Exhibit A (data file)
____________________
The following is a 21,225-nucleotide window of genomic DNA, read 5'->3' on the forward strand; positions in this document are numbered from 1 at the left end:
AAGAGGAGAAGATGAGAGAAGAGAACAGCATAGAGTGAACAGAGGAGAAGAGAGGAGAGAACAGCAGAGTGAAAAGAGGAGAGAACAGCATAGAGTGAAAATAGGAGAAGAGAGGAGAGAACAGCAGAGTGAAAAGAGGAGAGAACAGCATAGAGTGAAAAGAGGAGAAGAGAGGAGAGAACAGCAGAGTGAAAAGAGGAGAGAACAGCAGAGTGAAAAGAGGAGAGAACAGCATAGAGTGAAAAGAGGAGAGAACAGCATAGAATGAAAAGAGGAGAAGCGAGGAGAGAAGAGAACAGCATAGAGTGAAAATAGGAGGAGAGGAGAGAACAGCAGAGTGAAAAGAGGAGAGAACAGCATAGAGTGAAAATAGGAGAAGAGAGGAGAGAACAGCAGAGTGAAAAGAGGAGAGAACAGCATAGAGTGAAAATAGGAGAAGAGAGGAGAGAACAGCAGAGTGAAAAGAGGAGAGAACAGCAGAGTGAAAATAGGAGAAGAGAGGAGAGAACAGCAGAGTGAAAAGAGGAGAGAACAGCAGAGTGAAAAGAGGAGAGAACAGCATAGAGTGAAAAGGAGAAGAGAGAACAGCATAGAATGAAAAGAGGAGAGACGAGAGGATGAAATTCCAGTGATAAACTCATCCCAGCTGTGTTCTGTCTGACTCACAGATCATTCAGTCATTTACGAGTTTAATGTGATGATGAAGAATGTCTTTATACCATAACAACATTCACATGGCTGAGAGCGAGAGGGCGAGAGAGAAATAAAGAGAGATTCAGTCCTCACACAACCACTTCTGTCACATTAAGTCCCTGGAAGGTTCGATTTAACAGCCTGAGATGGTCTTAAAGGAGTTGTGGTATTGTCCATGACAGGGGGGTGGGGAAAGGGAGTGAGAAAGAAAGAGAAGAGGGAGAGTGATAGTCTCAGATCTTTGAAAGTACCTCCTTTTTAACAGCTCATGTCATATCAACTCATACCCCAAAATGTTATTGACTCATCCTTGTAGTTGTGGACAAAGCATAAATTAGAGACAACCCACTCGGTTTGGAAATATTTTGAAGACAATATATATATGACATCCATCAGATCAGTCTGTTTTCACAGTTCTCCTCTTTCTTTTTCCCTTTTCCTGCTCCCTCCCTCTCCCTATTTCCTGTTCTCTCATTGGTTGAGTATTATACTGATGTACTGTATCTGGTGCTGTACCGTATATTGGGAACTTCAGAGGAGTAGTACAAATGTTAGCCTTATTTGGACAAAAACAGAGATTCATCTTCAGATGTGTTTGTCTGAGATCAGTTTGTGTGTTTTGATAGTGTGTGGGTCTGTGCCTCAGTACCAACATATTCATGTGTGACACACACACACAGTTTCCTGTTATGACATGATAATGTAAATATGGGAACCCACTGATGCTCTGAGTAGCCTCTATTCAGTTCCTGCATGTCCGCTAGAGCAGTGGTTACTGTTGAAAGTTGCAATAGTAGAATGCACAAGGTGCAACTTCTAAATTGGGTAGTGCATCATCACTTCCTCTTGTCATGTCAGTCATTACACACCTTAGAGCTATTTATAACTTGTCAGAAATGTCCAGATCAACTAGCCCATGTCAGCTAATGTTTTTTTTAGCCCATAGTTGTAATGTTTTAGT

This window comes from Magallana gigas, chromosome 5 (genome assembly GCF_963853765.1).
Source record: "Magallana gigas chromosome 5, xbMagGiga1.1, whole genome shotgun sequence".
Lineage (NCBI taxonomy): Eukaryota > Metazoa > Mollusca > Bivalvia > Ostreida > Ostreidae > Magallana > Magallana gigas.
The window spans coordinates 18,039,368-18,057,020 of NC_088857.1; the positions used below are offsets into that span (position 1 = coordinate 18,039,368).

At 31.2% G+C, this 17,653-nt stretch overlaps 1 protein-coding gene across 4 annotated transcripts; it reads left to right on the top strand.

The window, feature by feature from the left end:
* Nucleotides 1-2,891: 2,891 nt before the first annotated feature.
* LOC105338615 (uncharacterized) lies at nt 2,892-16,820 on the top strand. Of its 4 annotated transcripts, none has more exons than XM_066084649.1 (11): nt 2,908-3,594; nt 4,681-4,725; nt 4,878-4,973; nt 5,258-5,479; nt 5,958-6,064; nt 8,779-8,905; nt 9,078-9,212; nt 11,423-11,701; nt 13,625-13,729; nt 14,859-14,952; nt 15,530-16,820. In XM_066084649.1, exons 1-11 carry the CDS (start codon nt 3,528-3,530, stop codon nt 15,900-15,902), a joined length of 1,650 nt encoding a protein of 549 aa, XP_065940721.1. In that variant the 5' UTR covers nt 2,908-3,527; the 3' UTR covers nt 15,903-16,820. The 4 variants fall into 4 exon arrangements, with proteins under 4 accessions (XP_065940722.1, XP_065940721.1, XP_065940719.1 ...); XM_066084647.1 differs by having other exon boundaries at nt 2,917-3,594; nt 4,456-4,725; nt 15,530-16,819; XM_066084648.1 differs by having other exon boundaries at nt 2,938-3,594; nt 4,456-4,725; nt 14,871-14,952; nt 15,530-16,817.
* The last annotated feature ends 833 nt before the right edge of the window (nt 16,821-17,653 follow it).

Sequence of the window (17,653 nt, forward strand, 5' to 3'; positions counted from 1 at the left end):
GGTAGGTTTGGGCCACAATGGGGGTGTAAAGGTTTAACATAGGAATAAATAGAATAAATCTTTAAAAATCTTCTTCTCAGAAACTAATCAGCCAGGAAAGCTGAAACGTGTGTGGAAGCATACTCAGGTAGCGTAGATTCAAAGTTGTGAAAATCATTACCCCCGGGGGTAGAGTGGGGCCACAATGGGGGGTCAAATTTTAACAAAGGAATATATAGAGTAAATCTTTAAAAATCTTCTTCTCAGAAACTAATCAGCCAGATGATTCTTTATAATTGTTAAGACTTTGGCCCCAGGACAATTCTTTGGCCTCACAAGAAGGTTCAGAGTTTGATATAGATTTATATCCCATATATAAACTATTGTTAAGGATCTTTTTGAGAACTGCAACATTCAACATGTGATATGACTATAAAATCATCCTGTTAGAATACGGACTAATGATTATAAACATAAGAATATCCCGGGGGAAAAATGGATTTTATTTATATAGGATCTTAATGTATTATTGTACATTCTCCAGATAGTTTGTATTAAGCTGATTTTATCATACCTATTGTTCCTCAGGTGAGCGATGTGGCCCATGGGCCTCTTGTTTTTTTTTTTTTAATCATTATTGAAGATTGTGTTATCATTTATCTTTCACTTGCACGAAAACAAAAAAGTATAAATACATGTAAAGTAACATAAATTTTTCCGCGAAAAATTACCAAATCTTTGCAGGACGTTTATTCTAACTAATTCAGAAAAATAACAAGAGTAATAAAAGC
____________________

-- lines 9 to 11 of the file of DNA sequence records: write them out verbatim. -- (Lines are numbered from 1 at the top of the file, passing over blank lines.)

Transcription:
* Nucleotides 1-2,891: 2,891 nt before the first annotated feature.
* LOC105338615 (uncharacterized) lies at nt 2,892-16,820 on the top strand. Of its 4 annotated transcripts, none has more exons than XM_066084649.1 (11): nt 2,908-3,594; nt 4,681-4,725; nt 4,878-4,973; nt 5,258-5,479; nt 5,958-6,064; nt 8,779-8,905; nt 9,078-9,212; nt 11,423-11,701; nt 13,625-13,729; nt 14,859-14,952; nt 15,530-16,820. In XM_066084649.1, exons 1-11 carry the CDS (start codon nt 3,528-3,530, stop codon nt 15,900-15,902), a joined length of 1,650 nt encoding a protein of 549 aa, XP_065940721.1. In that variant the 5' UTR covers nt 2,908-3,527; the 3' UTR covers nt 15,903-16,820. The 4 variants fall into 4 exon arrangements, with proteins under 4 accessions (XP_065940722.1, XP_065940721.1, XP_065940719.1 ...); XM_066084647.1 differs by having other exon boundaries at nt 2,917-3,594; nt 4,456-4,725; nt 15,530-16,819; XM_066084648.1 differs by having other exon boundaries at nt 2,938-3,594; nt 4,456-4,725; nt 14,871-14,952; nt 15,530-16,817.
* The last annotated feature ends 833 nt before the right edge of the window (nt 16,821-17,653 follow it).